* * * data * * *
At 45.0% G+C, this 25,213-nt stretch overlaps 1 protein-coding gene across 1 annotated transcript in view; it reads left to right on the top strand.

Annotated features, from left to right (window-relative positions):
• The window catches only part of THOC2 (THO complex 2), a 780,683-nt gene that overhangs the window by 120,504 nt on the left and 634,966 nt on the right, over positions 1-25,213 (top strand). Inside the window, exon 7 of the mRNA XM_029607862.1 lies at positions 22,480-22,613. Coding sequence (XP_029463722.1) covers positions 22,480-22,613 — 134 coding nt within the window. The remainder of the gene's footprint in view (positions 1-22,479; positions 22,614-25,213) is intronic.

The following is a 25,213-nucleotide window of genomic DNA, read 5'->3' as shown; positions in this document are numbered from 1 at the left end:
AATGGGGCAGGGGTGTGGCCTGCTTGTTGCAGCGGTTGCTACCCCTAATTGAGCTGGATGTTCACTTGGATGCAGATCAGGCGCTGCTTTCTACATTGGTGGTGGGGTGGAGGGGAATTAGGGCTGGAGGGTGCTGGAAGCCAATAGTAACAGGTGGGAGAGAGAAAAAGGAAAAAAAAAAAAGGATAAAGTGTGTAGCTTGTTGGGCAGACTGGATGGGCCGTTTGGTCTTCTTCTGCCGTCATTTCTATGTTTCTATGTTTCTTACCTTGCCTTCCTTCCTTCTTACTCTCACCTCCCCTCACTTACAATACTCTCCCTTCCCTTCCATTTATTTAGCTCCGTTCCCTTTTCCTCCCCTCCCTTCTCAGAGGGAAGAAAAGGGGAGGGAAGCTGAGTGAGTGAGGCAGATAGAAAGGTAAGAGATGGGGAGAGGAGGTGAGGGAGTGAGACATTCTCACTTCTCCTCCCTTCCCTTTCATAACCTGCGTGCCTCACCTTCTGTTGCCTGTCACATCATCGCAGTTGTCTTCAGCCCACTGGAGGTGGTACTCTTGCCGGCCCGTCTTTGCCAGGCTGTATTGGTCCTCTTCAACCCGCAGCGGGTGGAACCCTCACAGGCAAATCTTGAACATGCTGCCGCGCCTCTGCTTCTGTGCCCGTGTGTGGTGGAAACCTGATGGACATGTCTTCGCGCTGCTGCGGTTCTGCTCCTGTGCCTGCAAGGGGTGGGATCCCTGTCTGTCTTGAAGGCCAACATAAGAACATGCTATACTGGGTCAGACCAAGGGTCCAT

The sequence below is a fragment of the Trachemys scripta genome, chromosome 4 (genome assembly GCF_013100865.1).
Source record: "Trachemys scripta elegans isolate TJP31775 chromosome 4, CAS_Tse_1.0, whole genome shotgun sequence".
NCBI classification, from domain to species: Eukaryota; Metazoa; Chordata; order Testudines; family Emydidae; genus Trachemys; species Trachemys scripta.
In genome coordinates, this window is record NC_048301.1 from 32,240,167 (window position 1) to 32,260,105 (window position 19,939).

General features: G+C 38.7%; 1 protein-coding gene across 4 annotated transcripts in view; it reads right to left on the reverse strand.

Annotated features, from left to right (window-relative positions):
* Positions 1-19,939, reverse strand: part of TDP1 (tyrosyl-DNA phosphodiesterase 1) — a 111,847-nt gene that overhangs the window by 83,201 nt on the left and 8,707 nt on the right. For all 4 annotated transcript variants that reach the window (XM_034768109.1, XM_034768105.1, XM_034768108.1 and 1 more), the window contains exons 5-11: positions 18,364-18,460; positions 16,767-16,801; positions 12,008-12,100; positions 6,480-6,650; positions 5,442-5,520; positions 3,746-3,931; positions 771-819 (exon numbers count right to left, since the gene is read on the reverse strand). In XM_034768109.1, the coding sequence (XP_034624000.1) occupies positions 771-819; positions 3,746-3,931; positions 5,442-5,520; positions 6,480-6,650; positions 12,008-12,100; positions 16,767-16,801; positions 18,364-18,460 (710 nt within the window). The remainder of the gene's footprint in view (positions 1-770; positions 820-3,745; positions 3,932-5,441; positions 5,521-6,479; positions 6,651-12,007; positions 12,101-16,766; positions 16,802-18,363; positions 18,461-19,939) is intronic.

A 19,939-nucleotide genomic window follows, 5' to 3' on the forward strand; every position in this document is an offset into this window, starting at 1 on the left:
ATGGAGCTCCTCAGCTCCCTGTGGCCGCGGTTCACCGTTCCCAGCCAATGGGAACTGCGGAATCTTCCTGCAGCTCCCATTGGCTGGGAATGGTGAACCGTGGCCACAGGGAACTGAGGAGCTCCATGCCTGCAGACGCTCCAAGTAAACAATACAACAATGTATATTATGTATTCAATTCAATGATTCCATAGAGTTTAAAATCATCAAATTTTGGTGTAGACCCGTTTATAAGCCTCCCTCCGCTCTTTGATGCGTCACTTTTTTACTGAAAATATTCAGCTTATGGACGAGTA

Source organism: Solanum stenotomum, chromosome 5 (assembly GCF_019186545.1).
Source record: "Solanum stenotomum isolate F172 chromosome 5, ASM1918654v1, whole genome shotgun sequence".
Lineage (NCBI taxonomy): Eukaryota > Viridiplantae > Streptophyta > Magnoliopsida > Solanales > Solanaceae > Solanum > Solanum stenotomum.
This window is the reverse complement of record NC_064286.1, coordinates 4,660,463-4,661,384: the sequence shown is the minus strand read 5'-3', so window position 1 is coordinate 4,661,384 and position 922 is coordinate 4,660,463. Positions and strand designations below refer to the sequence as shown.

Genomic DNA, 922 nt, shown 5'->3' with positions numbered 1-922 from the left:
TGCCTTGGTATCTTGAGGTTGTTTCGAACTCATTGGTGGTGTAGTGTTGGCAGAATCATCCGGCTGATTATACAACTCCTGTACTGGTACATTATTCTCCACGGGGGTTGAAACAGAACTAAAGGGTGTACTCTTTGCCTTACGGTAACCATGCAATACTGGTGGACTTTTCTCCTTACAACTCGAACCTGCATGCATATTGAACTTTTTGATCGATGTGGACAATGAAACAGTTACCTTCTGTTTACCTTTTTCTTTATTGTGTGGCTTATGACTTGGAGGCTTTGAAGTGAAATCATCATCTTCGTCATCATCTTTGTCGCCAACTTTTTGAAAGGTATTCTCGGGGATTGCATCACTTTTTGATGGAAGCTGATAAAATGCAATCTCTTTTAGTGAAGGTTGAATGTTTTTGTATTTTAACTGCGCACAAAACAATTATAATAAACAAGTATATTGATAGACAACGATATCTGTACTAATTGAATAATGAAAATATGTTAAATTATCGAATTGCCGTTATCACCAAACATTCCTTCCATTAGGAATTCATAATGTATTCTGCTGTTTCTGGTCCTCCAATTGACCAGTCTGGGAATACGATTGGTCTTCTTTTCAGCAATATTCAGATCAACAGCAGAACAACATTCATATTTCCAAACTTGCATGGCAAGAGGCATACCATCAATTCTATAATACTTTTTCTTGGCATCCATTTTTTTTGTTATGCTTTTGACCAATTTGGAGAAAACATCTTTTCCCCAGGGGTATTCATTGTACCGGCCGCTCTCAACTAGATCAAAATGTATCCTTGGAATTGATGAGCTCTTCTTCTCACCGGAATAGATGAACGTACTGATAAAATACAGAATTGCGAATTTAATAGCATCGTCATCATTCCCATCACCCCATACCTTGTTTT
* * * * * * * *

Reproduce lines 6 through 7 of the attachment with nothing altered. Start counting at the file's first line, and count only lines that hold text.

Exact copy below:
The sequence below is a fragment of the Trachemys scripta genome, chromosome 4 (genome assembly GCF_013100865.1).
Source record: "Trachemys scripta elegans isolate TJP31775 chromosome 4, CAS_Tse_1.0, whole genome shotgun sequence".